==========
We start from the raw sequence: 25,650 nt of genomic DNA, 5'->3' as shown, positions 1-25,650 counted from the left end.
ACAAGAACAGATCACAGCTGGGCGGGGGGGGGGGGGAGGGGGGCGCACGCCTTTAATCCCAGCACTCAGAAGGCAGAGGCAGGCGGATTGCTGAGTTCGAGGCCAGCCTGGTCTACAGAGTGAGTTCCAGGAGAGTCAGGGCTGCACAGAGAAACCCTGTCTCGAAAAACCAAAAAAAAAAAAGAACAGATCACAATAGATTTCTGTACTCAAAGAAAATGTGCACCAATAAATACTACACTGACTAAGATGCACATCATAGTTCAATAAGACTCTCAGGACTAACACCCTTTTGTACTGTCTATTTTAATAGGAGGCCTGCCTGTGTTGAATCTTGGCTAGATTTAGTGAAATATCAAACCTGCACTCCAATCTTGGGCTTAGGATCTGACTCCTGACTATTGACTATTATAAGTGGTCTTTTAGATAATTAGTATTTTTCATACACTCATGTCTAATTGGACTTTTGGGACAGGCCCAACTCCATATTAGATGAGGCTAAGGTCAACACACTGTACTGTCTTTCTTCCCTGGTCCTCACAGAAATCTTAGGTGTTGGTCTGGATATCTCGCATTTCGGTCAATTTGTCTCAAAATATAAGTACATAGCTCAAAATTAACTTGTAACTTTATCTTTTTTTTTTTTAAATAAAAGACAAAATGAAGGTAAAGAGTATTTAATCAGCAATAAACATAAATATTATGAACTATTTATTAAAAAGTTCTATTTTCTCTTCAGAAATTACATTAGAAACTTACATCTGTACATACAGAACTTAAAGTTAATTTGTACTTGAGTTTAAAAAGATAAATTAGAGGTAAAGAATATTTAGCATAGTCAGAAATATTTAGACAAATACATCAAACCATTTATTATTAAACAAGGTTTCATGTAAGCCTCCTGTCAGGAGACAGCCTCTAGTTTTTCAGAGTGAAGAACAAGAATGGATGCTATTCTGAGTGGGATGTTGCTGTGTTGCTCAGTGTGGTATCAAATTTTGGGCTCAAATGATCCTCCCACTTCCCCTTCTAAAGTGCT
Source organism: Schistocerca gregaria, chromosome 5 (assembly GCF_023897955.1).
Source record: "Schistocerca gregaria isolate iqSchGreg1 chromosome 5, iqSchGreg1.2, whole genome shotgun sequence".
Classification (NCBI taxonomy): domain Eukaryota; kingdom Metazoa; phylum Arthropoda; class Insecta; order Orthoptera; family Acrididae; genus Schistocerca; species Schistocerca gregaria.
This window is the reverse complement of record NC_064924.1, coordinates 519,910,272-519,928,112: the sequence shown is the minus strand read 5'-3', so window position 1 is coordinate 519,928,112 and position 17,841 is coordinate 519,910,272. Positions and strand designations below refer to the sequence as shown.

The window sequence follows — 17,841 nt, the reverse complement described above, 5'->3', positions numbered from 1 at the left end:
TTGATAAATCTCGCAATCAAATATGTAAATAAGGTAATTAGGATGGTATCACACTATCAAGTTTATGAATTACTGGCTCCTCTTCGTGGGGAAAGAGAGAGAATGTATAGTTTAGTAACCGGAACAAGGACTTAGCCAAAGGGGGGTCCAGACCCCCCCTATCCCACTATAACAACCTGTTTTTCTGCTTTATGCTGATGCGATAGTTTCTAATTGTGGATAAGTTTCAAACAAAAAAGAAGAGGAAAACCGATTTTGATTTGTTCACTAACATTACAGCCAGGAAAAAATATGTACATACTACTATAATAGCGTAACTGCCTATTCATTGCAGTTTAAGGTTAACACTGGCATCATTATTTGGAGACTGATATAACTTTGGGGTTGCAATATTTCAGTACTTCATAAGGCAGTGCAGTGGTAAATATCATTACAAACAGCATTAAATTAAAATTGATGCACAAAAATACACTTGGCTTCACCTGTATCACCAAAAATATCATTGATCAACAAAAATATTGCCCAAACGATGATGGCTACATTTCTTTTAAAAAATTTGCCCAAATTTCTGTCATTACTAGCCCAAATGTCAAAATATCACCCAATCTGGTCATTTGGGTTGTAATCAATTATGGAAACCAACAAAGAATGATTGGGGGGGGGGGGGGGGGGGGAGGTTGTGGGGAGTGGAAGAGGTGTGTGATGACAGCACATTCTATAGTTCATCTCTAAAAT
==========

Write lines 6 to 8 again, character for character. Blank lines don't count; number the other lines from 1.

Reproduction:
This window is the reverse complement of record NC_064924.1, coordinates 519,910,272-519,928,112: the sequence shown is the minus strand read 5'-3', so window position 1 is coordinate 519,928,112 and position 17,841 is coordinate 519,910,272. Positions and strand designations below refer to the sequence as shown.

The window sequence follows — 17,841 nt, the reverse complement described above, 5'->3', positions numbered from 1 at the left end:
TTGATAAATCTCGCAATCAAATATGTAAATAAGGTAATTAGGATGGTATCACACTATCAAGTTTATGAATTACTGGCTCCTCTTCGTGGGGAAAGAGAGAGAATGTATAGTTTAGTAACCGGAACAAGGACTTAGCCAAAGGGGGGTCCAGACCCCCCCTATCCCACTATAACAACCTGTTTTTCTGCTTTATGCTGATGCGATAGTTTCTAATTGTGGATAAGTTTCAAACAAAAAAGAAGAGGAAAACCGATTTTGATTTGTTCACTAACATTACAGCCAGGAAAAAATATGTACATACTACTATAATAGCGTAACTGCCTATTCATTGCAGTTTAAGGTTAACACTGGCATCATTATTTGGAGACTGATATAACTTTGGGGTTGCAATATTTCAGTACTTCATAAGGCAGTGCAGTGGTAAATATCATTACAAACAGCATTAAATTAAAATTGATGCACAAAAATACACTTGGCTTCACCTGTATCACCAAAAATATCATTGATCAACAAAAATATTGCCCAAACGATGATGGCTACATTTCTTTTAAAAAATTTGCCCAAATTTCTGTCATTACTAGCCCAAATGTCAAAATATCACCCAATCTGGTCATTTGGGTTGTAATCAATTATGGAAACCAACAAAGAATGATTGGGGGGGGGGGGGGGGGGGGAGGTTGTGGGGAGTGGAAGAGGTGTGTGATGACAGCACATTCTATAGTTCATCTCTAAAAT